Fewer Law Firm Options for New Grads? Who'd Have Thought It?
This title is provocative from the New York Lawyer but the information is just not new:
In this reprinted article, it give examples of law school graduates taking non-traditional law jobs because they have to as legal jobs are drying up.
Some experts disagree, but Jeffrey Brand, dean of the University of San Francisco School of Law, says Luros' experience may be the start of a bigger trend—at least for students graduating from law schools that aren't among the nation's most elite. Because of economic factors, he says, a number of law firms are scaling back job offers to new graduates.
Alumni report that even large national firms increasingly are looking to hire experienced attorneys, rather than new graduates, either as lateral associates or on a contract basis, Brand says. "There are fewer associate positions for recent graduates. It's going to require them to be more resourceful in figuring out what they're going to do."
Again, I have to make my argument, if law schools don't teach law students how to be entrepreneurs they are guilty of educational malpractice. Failure to expose students to entrepreneurship and then train them for this very important option available with their legal license, regardless the school, leaves the majority with incredible debt and forced to consider not practicing law. But that doesn't mean they are unqualified to open their own practice; it just means it presents additional challenges which could have and should have been addressed during their legal training. To prepare them only for employment when employment options are both changing and dwindling at the same time is just flat out wrong.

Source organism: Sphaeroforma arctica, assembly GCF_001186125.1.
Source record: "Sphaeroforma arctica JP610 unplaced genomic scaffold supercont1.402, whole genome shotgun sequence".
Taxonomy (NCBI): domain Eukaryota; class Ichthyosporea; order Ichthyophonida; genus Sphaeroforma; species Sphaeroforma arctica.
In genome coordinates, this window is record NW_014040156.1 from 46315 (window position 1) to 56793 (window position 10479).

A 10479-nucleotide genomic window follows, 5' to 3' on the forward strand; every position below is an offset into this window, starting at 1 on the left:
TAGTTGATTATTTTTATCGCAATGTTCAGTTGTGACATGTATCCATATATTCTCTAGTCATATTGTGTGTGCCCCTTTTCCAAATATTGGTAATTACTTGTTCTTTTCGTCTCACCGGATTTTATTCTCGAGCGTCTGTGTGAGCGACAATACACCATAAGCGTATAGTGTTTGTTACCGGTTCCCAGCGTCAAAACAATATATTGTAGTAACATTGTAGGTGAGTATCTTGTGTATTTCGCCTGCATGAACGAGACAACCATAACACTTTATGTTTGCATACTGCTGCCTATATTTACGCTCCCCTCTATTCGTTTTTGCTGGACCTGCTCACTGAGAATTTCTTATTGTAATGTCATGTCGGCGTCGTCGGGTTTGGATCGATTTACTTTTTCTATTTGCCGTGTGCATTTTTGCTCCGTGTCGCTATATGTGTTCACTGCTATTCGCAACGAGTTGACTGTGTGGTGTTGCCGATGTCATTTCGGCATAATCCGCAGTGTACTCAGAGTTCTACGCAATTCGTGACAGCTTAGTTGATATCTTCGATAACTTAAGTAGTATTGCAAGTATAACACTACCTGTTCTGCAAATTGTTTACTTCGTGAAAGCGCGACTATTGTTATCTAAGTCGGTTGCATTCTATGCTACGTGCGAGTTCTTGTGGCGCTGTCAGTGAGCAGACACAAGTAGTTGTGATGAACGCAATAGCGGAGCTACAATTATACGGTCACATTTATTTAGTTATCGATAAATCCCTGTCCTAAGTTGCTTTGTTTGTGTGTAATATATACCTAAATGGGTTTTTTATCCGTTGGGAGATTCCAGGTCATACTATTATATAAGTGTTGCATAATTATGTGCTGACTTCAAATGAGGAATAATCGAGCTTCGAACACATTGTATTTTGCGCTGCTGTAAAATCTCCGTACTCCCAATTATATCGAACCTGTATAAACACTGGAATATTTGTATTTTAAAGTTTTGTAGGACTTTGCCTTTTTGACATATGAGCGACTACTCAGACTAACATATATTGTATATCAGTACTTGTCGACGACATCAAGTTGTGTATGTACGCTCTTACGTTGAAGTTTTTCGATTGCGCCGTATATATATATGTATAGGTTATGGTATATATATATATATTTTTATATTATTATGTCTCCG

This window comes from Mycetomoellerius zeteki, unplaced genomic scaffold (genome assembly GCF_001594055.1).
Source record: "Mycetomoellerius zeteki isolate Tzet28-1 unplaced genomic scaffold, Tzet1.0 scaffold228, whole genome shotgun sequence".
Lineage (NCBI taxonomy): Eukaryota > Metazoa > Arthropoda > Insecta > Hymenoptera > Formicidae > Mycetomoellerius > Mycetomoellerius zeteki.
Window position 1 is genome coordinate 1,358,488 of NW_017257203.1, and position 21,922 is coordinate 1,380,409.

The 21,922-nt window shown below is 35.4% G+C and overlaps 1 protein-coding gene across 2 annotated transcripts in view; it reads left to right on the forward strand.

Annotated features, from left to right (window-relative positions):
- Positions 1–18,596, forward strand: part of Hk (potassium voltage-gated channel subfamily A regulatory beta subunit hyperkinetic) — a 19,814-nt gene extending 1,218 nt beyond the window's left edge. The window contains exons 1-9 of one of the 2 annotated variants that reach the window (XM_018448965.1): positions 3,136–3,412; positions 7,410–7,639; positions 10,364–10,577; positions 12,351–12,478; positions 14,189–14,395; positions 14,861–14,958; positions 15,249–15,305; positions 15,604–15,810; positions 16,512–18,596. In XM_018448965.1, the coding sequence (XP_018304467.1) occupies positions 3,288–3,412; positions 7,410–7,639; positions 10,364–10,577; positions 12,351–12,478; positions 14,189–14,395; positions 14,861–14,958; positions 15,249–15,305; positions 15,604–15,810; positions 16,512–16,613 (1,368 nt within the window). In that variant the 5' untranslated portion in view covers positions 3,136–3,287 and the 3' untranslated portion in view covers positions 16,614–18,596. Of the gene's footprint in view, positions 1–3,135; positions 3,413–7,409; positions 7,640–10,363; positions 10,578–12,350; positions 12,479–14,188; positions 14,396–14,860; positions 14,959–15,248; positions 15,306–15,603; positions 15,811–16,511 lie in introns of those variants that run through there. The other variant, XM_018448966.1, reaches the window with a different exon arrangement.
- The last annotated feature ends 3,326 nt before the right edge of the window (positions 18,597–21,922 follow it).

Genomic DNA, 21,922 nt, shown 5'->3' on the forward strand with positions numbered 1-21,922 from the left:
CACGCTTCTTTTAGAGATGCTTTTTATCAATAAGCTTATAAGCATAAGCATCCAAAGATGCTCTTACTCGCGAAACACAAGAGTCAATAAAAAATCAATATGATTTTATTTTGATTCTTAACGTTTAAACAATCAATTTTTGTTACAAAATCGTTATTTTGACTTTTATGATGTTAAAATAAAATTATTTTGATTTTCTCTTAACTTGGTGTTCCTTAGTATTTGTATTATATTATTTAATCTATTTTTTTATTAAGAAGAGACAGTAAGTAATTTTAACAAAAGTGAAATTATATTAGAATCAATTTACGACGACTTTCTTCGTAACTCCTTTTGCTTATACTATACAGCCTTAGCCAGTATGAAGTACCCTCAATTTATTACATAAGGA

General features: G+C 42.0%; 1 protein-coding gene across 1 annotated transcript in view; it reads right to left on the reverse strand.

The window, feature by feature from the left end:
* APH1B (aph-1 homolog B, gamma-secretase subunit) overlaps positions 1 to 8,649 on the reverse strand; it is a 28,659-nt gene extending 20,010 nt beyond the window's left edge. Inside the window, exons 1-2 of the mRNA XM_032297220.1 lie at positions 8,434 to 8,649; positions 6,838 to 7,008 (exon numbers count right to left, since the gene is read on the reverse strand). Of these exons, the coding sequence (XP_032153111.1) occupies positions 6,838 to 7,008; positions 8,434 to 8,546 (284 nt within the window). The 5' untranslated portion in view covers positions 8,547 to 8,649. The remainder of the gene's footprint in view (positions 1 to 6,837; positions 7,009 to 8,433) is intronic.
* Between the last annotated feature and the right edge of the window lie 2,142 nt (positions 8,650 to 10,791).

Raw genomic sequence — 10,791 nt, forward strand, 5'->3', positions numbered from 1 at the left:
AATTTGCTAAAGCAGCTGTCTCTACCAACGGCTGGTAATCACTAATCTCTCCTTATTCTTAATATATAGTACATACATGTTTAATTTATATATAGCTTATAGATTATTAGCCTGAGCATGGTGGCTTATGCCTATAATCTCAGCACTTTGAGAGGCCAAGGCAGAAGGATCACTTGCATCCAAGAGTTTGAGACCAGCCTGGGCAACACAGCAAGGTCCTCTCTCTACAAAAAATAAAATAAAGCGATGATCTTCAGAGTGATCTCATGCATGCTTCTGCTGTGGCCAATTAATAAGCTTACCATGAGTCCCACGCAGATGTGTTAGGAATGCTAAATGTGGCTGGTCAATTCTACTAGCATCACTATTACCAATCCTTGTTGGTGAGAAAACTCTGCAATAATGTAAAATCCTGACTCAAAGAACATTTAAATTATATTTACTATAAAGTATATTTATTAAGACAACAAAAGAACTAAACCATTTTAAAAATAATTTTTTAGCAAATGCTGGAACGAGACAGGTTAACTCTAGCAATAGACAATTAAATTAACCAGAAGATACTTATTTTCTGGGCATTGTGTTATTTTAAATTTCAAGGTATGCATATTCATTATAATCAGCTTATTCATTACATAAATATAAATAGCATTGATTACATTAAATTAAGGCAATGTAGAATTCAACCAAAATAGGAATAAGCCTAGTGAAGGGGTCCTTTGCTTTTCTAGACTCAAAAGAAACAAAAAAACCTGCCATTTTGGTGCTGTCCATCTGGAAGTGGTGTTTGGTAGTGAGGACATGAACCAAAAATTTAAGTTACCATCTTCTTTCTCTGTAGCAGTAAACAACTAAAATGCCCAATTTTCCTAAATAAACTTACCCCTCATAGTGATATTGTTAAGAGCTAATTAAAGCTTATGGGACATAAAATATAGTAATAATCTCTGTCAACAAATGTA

Then when others in the profession say, "get a law job first before starting out on your own to get some training, knock down your debt, learn on another's dime' you have to wonder if they are considering this advice makes it seem even more impossible for new lawyers to accomplish anything.
The conversation goes something like this:
New Law Student: I want to go solo.
Advisor: But you don't know anything.
New Law Student: But I can't get a legal job.
Advisor: Well, at least go work for a law firm first to get some experience. Then go out on your own. Pay down some debt. Learn on another's dime.
New Law Student: That's a great idea. But did you hear me. I can't get a legal job.
Advisor: Oh? Well, it sucks being you.
What do you think?